6 Ways to Combat Undercutters
- Analyze why you've a lost a job to a low bidder.
- Commit to reducing job time and operating expense.
- Perform a time study that measures everything in the operation.
- Instruct crew leaders to train crews on saving time and increasing productivity.
- Measure every minute, hour and expense.
- Be the best low-cost operator.
One lament I often hear from contractors is, "I just lost another job to a low bidder." It's a regular occurrence in the business these days.
Sometimes the low bidder is looking to increase business and knows their bid is too low to profitably operate long term. Also, they figure what they're missing with the bid they'll recover selling enhancements. Other times, the low bidder is operating more efficiently with higher productivity and can still make an acceptable profit (to them, at least) at the low-bid pricing.
Knowing which of these scenarios cost you the business is vital information. You may discover that you need to review your operations to be sure the low bidder is not a better, more-productive operator. If that's the case, and you don't act, expect to lose more jobs.
Measure, measure, measure
A good friend and mentor of mine, George Morrell, founder of the Morrell Group in Georgia, once told me, "You can't manage what you can't measure." His point is that you can't expect to sustain and grow business if you can't measure what you're doing in terms of service and what you're getting in return. Continually measuring everything of importance in your company keeps you on the road of continuous improvement, he says. Morrell's success as a business owner is all the proof I need that he's right.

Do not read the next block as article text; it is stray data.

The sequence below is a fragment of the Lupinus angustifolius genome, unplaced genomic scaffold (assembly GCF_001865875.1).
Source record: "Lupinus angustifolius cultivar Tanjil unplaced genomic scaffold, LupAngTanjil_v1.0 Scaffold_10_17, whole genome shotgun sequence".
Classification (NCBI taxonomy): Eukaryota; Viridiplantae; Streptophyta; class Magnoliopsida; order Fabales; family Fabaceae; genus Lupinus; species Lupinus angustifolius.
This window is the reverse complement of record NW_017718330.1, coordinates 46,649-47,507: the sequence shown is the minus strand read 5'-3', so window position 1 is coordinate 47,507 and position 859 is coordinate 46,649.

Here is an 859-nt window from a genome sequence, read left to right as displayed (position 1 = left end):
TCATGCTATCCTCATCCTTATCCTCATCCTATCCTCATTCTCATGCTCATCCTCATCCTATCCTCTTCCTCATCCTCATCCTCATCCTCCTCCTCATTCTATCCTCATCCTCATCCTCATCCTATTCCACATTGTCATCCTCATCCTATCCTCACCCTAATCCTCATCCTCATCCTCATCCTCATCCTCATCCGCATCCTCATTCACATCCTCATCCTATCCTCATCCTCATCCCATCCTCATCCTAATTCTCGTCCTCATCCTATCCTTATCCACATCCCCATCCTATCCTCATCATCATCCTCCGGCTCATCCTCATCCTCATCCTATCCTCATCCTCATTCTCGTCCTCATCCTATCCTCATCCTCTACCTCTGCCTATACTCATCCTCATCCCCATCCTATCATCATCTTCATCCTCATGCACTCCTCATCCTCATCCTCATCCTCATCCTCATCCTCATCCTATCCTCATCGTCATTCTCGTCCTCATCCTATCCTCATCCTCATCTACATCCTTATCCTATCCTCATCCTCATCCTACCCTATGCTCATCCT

NASCAR drivers know seconds count, inches determine winners, and the car in last place may only be one minute behind the winner, but still finish last. Maintenance contractors have similar operating models, so what makes one company more competitive than another? Efficient operations that save time, and more productive employees accomplishing more work can make a company more competitive and profitable.
Review your work processes, starting with how your people arrive for work, leave for job sites, and what they do when they arrive on the job site. None of these actions create revenue, but each can cost you time, and time is money. Successful contractors establish processes for crews to follow that get them on and off their jobs sooner.
Successful management requires finding minutes, hours and dollars in every department and job action you do. You can't expect employees to just work harder, but you can set up procedures that help them work smarter. Perform a time study of your work procedures beginning when crews arrive for work through the time they actually arrive on the first job site. There's time to be saved by measuring every action. I know contractors that have added extra jobs and reduced costs by performing time studies.
Are your vehicles and equipment ready and refueled for your crews before they arrive? Is there a traffic jam happening as they leave the yard? And, my least favorite time-waster, how often does a crew return during the day because of equipment breakdown?
Once crews reach the first job site, the action that starts the job should be the same every time. The crew leader should manage the job and not be the hardest worker on the job. The crew leader should be the job director in charge of making the entire crew more productive. Determine if more emphasis on crew leader training is in order.
Engage your team
Owners and managers have to start the process of measuring time on each activity. Then they should work with middle managers and crew leaders to find ways to do simple tasks more efficiently, saving time so the company can perform more jobs and increase revenues. You won't be undercut by a low bidder if you complete the job faster and at a lower cost.
Make a promise to yourself and the business that you're not going to lose jobs because you can't find ways to be more productive. By increasing productivity you'll create more revenue, become more profitable, and stop losing customers to low bidders - at least those that have a productive advantage over your firm.
Customers like doing business with contractors that operate efficiently and at lower cost. Become the best low-cost operator in your market.
Rick Cuddihe is president of Lafayette Consulting Co., a PLANET Trailblazer, and he works with landscape contractors to improve their businesses. Contact him at firstname.lastname@example.org.